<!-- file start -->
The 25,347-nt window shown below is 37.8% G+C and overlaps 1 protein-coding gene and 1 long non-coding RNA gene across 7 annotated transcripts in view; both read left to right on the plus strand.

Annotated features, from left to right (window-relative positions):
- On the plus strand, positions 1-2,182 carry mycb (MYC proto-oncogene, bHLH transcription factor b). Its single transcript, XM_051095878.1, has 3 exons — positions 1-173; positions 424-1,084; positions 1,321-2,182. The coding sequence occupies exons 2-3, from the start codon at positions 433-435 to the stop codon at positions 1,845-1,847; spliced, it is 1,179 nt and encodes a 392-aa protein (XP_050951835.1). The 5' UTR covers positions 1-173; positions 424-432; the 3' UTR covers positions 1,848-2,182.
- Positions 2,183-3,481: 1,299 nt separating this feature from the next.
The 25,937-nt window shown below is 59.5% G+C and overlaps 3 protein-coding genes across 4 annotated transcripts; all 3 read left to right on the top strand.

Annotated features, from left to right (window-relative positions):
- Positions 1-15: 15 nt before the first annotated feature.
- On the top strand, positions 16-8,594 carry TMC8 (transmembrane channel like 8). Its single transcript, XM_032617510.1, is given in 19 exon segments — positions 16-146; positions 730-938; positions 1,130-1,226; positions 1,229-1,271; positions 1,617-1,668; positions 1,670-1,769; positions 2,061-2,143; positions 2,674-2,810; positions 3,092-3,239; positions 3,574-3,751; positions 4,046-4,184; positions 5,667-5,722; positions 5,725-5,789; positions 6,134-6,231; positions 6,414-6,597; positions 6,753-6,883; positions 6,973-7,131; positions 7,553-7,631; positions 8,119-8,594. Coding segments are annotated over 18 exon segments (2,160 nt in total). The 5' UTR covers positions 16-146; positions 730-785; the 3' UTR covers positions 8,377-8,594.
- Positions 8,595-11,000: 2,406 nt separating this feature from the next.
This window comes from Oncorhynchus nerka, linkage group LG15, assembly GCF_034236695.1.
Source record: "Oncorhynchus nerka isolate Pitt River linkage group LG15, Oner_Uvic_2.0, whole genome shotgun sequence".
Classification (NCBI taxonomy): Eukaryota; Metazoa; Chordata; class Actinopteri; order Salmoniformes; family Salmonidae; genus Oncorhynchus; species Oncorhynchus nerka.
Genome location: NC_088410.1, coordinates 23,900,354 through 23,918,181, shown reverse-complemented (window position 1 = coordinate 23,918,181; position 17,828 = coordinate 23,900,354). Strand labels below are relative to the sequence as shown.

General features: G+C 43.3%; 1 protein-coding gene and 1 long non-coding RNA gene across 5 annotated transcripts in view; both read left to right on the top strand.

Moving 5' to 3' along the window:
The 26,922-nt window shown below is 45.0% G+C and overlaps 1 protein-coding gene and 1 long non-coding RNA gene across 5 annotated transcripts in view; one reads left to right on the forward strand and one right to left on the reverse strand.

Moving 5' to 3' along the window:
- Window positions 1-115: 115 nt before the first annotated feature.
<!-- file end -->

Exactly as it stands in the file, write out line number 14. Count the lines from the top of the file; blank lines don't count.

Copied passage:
General features: G+C 43.3%; 1 protein-coding gene and 1 long non-coding RNA gene across 5 annotated transcripts in view; both read left to right on the top strand.